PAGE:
Earlier in the week on our knowledge Tuesday, we gave a succinct summary of how the Nupe tradition marriage formality is carried out.
Though we may have left out some information on the procedures carried out during the marriage rite. We have decided to let you in on what was missed out of the equation.
We move forward to shed a little spotlight on the importance of the stool ritual to the Nupe culture.
In the Nupe society, during the wedding service, the bride is told to sit on a stool when she is called out. It is said that the essence of this tradition dates to the fact that the bride sits on it as an unmarried lady but rises as a wife.
The practice is done in an orderly procession starting from when the bride’s aunties lead her out into the middle of the compound, where she sits on a wooden stool, and her face unveiled.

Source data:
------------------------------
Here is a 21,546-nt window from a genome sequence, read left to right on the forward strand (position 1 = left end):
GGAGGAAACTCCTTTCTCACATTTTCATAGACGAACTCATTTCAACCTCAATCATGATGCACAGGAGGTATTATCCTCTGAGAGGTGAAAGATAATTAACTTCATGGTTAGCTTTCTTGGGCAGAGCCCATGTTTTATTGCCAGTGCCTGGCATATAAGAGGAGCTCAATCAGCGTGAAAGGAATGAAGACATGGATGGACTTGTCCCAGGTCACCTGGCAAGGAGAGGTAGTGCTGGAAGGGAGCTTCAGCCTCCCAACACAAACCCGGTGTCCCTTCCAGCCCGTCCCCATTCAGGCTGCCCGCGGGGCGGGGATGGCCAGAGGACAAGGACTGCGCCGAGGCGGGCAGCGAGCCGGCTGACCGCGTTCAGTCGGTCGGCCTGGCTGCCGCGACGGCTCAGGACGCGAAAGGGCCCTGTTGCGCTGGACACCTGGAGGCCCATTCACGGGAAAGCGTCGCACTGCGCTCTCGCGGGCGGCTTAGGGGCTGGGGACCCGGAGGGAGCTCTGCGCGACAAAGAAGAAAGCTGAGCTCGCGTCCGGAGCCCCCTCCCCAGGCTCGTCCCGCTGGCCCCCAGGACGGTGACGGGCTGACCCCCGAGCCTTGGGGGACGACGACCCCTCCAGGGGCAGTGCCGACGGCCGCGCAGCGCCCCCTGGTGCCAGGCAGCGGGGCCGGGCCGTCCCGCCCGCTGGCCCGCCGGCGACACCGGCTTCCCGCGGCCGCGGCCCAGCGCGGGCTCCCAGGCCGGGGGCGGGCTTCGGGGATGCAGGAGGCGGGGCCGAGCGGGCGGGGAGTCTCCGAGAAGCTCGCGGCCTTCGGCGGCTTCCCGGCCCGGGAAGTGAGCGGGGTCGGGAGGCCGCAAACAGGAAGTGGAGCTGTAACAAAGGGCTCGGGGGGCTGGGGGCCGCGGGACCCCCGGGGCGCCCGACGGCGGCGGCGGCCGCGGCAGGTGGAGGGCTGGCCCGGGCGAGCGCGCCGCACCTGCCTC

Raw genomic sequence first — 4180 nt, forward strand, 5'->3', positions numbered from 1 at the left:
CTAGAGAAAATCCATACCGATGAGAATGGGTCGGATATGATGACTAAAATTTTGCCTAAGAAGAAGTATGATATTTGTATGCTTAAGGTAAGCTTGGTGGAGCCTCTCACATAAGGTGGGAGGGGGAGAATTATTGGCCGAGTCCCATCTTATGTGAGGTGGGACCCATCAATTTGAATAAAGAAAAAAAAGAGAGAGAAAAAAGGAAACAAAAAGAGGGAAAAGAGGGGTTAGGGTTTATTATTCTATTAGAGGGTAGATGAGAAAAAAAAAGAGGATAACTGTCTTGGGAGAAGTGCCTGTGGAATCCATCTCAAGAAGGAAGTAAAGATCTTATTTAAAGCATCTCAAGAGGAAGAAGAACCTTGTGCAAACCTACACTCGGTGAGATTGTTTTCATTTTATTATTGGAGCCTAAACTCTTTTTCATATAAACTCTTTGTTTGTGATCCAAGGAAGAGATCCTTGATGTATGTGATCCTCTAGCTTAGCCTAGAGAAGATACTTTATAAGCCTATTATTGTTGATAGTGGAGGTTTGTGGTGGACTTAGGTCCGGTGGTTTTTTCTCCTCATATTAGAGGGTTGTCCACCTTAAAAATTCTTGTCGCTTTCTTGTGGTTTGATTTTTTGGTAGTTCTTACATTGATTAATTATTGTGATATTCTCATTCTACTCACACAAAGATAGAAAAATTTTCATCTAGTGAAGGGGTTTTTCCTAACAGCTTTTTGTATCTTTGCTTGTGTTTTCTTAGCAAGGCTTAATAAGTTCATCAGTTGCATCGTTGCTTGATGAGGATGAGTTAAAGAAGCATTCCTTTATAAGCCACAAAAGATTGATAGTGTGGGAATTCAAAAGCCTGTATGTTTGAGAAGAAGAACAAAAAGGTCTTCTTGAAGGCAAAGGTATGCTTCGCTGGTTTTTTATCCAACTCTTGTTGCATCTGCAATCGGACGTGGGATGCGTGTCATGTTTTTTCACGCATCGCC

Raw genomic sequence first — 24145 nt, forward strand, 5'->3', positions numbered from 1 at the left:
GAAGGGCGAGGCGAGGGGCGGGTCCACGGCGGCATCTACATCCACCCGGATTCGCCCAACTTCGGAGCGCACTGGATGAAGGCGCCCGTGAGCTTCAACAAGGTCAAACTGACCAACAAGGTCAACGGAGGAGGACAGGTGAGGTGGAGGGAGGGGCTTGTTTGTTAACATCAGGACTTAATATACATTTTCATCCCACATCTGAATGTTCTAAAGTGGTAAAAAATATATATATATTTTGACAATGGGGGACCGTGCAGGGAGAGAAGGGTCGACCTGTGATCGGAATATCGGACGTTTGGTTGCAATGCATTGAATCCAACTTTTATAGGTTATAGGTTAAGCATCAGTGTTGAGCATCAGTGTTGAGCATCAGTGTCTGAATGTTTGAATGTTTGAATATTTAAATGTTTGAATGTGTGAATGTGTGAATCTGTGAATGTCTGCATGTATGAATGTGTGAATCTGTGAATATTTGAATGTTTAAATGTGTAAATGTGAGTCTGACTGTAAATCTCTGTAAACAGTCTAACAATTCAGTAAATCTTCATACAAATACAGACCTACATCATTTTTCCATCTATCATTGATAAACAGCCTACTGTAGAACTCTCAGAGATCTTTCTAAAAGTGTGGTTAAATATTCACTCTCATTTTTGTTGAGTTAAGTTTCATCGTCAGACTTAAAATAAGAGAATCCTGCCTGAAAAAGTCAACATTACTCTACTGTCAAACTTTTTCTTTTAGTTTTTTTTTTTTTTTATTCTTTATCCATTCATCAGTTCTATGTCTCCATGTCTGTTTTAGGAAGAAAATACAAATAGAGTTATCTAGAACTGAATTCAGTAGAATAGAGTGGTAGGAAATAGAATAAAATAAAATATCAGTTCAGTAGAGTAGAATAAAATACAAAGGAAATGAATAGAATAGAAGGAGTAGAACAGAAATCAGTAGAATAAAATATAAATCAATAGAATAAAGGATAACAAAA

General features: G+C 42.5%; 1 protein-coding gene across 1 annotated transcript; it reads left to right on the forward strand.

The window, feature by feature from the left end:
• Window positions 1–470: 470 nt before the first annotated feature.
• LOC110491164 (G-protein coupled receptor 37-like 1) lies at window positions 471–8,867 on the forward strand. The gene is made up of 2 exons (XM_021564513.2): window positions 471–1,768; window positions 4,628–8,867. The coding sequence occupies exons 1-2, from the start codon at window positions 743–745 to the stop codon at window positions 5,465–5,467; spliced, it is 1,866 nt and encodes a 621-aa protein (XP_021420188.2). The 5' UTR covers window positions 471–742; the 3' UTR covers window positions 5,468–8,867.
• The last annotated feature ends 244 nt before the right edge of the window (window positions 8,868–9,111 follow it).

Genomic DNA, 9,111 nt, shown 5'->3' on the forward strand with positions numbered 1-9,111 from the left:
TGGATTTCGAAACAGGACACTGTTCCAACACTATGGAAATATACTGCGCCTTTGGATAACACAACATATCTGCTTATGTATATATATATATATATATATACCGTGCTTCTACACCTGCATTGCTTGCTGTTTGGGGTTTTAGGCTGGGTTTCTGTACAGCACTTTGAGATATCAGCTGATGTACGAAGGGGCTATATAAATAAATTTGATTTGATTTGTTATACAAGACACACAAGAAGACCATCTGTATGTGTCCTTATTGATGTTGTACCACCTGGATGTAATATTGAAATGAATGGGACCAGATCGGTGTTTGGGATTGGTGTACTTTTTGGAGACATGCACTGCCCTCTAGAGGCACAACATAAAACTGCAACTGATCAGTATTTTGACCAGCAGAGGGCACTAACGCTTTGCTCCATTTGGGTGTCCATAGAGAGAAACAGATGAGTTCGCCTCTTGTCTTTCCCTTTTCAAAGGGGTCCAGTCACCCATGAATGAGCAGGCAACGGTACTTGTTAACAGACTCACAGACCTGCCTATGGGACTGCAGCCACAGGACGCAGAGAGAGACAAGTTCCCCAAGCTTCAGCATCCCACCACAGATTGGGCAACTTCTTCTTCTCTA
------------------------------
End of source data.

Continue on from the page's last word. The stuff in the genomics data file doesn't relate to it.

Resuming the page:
A handful of people form a circle with a small bowl of water at hand. They sing, pray, and chant. An aunt fetches water from the bowl with her cupped palm, pouring it unto the bride-to-be’s head, washing her into the state of marriage. When she emerges from this ritual, it will be as a married woman.
But before then, her best friend must do something crucial: step forward from the crowd and break a clay pot three times. The clay pot is usually one brought days before by the proposed husband’s aunties. Upon the breaking of the pot, the woman is deemed married. The rite ends.
Like we readily advise, learning is nonstop and today we have just shed light on a vital routine many are not in the know about.
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A draft of the information used was derived from